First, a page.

Al Gore's campaign is buoyant, George W. Bush's furious, following a Florida Supreme Court ruling that allows manual recounts to continue for several more days and gives the vice president fresh hope of overtaking his rival for the White House. "We think we will have enough votes" to prevail before the court-mandated deadline of next Sunday or Monday for an end to the counting, said David Boies, one of the lawyers who had argued Gore's case before the court.
But in a statement of barely concealed rage late Tuesday, former Secretary of State James A. Baker III, speaking for Bush, said the court "has changed the rules and has invented a new system for counting the election results."
Baker kept open the possibility of an appeal to the U.S. Supreme Court, but also suggested the Republican-controlled legislature might intervene.
Baker did not say so, but federal law permits the legislature to appoint electors - the men and women who actually cast the ballots that select the president.
Bush holds a 930 vote-margin in official, but uncertified returns in the state that will settle the nation's longest presidential campaign. But Gore has been whittling away at that as the recounts have unfolded at his urging in Democratic-leaning Broward, Palm Beach and Miami-Dade counties.
And the unstated assumption of both sides is that if the recounts continue - particularly if Democrats implement the standard they envision for counting votes - Gore will emerge the victor.
Officials in all three counties said they would resume their manual recounts on Wednesday.
In addition, a senior Bush adviser, speaking on condition of anonymity, said Republicans were likely to sue - as early as Wednesday - to reinstate rejected absentee ballots from members of the armed forces overseas. They were rejected after Democrats protested last week about lack of postmarks, but the Gore camp has since expressed a willingness to reconsider.
When the canvassing ended for the night Tuesday, the situation looked like this:
- In Broward County, with 609 of 609 precincts recounted, plus more than 4,300 absentee ballots, Gore had gained 106 votes.
- In Palm Beach County, with 103 of 531 precincts recounted, Gore had gained three votes.
- In Miami-Dade County with 135 of 614 precincts recounted, Gore had gained 157 votes.
That made a net gain of 266 votes for Gore.
Those totals do not include several hundred ballots in Palm Beach and Broward County that local officials set aside pending guidance from the court on how they should be counted.
In its 43-page ruling, the court rejected Florida Secretary of State Katherine Harris' insistence that a deadline fixed in state law prevented her from accepting amended returns after Nov. 14.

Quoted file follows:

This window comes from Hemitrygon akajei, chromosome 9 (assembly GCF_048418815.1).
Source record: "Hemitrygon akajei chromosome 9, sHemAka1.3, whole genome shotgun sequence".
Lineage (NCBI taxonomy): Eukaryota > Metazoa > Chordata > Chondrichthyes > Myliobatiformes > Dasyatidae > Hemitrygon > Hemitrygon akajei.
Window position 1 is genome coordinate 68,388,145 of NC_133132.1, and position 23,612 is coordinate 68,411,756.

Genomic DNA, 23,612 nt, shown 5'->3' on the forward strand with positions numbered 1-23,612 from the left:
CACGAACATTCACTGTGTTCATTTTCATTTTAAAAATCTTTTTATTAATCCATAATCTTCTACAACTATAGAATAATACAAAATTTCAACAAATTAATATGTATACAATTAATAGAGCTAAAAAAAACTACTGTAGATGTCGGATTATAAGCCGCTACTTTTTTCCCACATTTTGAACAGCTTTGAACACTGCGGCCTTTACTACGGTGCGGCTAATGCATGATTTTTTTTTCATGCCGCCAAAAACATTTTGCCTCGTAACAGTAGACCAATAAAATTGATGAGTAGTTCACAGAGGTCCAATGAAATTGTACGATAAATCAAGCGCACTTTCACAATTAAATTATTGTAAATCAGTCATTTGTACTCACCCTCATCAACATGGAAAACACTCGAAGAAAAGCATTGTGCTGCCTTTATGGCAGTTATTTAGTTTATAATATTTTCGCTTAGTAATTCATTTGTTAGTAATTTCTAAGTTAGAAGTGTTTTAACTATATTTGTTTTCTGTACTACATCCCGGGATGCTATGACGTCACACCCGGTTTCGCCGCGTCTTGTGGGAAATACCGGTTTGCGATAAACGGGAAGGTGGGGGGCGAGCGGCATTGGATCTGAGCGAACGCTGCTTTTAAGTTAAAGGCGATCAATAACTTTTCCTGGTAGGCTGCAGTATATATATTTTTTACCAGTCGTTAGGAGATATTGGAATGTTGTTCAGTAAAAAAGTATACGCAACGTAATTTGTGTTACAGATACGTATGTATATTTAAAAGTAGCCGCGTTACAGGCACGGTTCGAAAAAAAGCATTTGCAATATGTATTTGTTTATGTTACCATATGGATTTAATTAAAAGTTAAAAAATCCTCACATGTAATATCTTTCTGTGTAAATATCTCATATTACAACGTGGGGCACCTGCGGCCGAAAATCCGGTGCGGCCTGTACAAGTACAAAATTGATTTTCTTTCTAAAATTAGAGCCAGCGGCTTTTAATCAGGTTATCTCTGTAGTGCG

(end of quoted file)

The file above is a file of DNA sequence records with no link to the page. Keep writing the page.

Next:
In unusually harsh language, the court said it could not allow Harris "to summarily disenfranchise innocent electors in an effort to punish dilatory (election) board members. ... The Constitution eschews punishment by proxy."
The justices added, "Twenty-five years ago, this court commented that the will of the people, not a hyper-technical reliance upon statutory provisions, should be our guiding principle in election cases."
"We consistently have adhered to the principle that the will of the people is the paramount consideration."
The court's decision said Harris must accept amended vote totals until Sunday at 5 p.m - if her office is open - or else Monday at 9 a.m.
While the ruling clarified one issue, it touched on other questions without resolving them.
These included the standards by which imperfectly marked ballots should be counted; the fate of more than 1,000 overseas ballots thrown out last week; and the question of how a challenge might proceed to Harris' eventual certification of a winner in the state that stands to pick the next president.
The court indicated it established its timetable to give either Gore or Bush time to protest the certification of the state's 25 electors, yet still leave time for that issue to be resolved so Florida's votes can be included when the Electoral College meets on Dec. 18.
On the thorny issue of manual recounts, the court said, "Although error cannot be completely eliminated in any tabulation of the ballots, our society has not yet gone so far as to place blind faith in machines. In almost all endeavors, including elections, humans routinely correct the errors of machines."
The high court did not specifically address the question of whether "dimpled" ballots may be counted - those are the punchcard ballots with indentations but not full perforations - but cited an Illinois Supreme Court ruling that the seven justices said was "particularly apt in this case."
"These voters should not be disfranchised where their intent may be ascertained with reasonable certainty," the Florida court wrote, quoting the Illinois ruling.
At the same time, the justices said, "We decline to rule more expansively, for to do so would result in this court substantially rewriting the code. We leave that matter to the sound discretion of the body best equipped to address it - the legislature."
And that, Baker suggested, is where the issue might return.
Florida's legislature, which is in adjournment, could hold a special session if the Senate president and House speaker - both Republicans - jointly call for one. Or Florida Gov. Jeb Bush, the candidate's brother, could step in and issue a proclamation.
Republicans hold a 77-43 majority in the House, and a 25-15 edge in the Senate.